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Consider Inspector Goole's Interrogation of One or More of the Characters in "An Inspector Calls" by JB Priestley. How might an Audience Respond to the Sequences You Choose?

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JB Priestley's skills as a playwright meant that he could often sculpt the audience's reactions to the different sequences in 'An Inspector Calls'. He uses the characters and their interrogations as a way to convey meanings and the purpose of the play, in several key sequences. One of the main interrogations in the play is that of Arthur Birling. Before his interrogation has even begun, a threatened Birling makes an attempt to intimidate the inspector when he mentions that he 'was an Alderman for years and Lord Mayor two years ago'. He lists his several political statuses to overwhelm the inspector into a state of awe and respect. He also feigns knowledge of exactly why the inspector is calling. He cites 'some trouble about a warrant', as the reason the inspector would be there, and comments on the inspector's position in the police force, to try to let the inspector know that he is involved within the police force. His attempts to appear knowledgeable and authorative have already fallen flat on their face with the audience, after the use of dramatic irony earlier on in the play, where the audience is given a sense of power and superiority over Birling at his lack of knowledge of the Titanic's sinking and the impending war. Furthermore, as the play progresses, the inspector establishes a more authorative tone, and manages to stay cool, as Birling becomes agitated and frustrated with his loss of control of the situation. ...read more.


During Birling's interrogation, there are several points in which Inspector Goole's tone may come across as pretty inappropriate. Even Birling points this out when Goole cheekily remarks 'It might be, you know', in response to Birling's accusation that his business is none of the inspector's business. The inspector's rudeness could really be interpreted in a couple of different ways. You could say the inspector is just being rude and cheeky for the sake of it, because he doesn't seem to have any clear, major reason or intent to backchat Birling. Alternatively, you could suggest that he is in fact trying to establish more authority over Birling. By speaking mysteriously, he is confusing and angering Birling, giving himself a higher status, and also maintaining the audience's interest, by confusing them at the same time! Just by making meaningless, mysterious comments, such as the one just stated, the inspector is showing that he is not scared by Birling, and is in fact in charge of the investigation. He can say whatever he wants, and it almost doesn't matter if Birling doesn't understand him. As already discussed, the inspector's challenging of Birling would almost certainly affect the audience's opinion of the inspector. For example, if an audience member felt negatively towards Birling, the inspector challenging him may make the inspector be seen in a positive light. Alternatively, if the audience saw Birling in a positive light, any challenge by the inspector may make them see the inspector negatively. ...read more.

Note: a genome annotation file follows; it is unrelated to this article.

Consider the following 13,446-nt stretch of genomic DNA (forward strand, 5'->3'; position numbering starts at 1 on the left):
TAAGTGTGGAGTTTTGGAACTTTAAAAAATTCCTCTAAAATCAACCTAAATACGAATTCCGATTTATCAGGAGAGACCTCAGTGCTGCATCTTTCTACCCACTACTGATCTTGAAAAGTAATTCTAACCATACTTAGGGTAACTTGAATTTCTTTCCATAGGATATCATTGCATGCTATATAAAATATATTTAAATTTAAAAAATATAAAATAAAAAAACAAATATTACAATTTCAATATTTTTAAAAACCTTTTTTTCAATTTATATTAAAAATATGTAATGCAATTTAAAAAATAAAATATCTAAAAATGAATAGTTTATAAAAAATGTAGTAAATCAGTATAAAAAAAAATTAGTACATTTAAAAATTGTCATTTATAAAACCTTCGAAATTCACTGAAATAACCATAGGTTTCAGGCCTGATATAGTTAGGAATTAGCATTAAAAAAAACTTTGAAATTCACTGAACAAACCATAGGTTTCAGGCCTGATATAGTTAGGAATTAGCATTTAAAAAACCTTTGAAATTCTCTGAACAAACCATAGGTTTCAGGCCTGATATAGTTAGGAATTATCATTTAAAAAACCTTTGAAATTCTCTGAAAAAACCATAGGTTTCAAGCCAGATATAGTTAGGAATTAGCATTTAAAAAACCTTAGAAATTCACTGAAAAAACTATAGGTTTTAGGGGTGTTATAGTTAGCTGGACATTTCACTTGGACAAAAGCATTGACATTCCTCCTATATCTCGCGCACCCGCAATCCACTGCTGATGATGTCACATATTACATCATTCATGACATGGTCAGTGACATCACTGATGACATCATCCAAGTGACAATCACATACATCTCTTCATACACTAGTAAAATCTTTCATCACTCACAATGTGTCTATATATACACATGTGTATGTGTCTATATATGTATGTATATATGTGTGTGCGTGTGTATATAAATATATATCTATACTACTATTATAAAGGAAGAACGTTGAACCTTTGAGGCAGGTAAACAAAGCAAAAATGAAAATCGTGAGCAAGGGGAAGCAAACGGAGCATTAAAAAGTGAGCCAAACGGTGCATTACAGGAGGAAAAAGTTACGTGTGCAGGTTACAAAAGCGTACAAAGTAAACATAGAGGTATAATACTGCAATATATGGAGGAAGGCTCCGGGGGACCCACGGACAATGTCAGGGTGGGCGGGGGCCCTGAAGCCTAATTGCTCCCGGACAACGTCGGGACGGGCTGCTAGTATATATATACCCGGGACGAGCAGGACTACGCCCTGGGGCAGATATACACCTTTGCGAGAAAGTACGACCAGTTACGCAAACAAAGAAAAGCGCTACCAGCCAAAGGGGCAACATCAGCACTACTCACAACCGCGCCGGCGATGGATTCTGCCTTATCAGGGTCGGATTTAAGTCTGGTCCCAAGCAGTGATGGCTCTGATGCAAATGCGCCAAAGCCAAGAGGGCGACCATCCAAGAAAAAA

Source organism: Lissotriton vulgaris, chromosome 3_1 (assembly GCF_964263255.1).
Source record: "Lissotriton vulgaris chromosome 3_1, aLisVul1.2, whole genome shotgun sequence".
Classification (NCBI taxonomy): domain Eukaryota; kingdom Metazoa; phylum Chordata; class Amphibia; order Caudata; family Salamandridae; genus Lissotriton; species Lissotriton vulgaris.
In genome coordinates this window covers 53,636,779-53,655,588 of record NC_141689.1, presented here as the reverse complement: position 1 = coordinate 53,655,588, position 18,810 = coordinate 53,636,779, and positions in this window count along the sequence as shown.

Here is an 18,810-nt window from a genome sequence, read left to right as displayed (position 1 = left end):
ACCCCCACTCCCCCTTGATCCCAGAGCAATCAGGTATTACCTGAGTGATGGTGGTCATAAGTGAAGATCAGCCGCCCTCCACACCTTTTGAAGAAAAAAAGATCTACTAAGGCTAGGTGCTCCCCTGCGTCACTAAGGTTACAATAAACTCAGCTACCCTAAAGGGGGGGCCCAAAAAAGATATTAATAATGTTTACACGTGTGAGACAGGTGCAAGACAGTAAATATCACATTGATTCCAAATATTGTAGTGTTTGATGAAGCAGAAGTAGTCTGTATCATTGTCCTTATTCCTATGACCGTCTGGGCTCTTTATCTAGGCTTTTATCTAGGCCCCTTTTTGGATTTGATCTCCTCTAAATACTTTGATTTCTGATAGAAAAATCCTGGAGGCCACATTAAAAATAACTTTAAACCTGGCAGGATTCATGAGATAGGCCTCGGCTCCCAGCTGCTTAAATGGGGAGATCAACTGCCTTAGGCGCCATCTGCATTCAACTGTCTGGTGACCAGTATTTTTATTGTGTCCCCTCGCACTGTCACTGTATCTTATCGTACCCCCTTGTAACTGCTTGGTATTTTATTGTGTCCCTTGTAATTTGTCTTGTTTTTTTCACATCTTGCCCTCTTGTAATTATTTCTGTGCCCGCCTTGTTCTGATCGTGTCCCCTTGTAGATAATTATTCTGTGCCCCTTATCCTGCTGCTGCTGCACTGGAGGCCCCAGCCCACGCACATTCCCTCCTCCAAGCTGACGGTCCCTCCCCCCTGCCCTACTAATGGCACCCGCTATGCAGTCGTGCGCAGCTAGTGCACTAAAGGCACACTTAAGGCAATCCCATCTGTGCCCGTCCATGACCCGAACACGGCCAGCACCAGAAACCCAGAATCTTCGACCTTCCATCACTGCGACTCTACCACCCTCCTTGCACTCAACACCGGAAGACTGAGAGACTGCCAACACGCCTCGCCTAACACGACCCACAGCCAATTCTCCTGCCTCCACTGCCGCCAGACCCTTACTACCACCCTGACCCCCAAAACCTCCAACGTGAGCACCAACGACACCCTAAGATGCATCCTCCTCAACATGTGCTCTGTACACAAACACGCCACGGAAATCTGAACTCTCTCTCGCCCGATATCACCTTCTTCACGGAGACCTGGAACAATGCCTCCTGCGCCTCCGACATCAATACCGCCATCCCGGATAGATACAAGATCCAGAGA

His use of language by Sheila and other characters depicts the audience's opinion of her, as she changes throughout the course of the play, to surprise the audience. He also uses the context of when the play is set to play on the audience's emotions, getting a reaction out of them and maintaining their interest. The majority of prejudices an audience may have against an upper class family such as the Birlings are almost inapplicable to Sheila during her interrogation, because JB Priestley writes her character so, through the fact that she isn't prejudiced against a lower class person, she accepts responsibility and that she can feel remorse. Sheila's behaviour during her interrogation leads the audience to respond in many ways. Once again, JB Priestley uses dramatic techniques, language and behaviour of the characters throughout these sequences to mould the audience's reactions and keep their interest. Throughout the play, JB Priestley controls and influences the audience's views on the situations and characters in 'An Inspector Calls' in a variety of ways, which are evident in the two key sequences discussed. Audiences are not guaranteed to react in certain ways, however Priestley manages to maintain their interest throughout the play again and again, at the same time as conveying the purpose of the play; the message that the class system can be broken down, as demonstrated in the play. Maybe Priestley wanted to encourage less division between the classes in the future through this play. Consider Inspector Goole's Interrogation of One or More of the Characters in "An Inspector Calls" by JB Priestley. How might an Audience Respond to the Sequences You Choose? ...read more.

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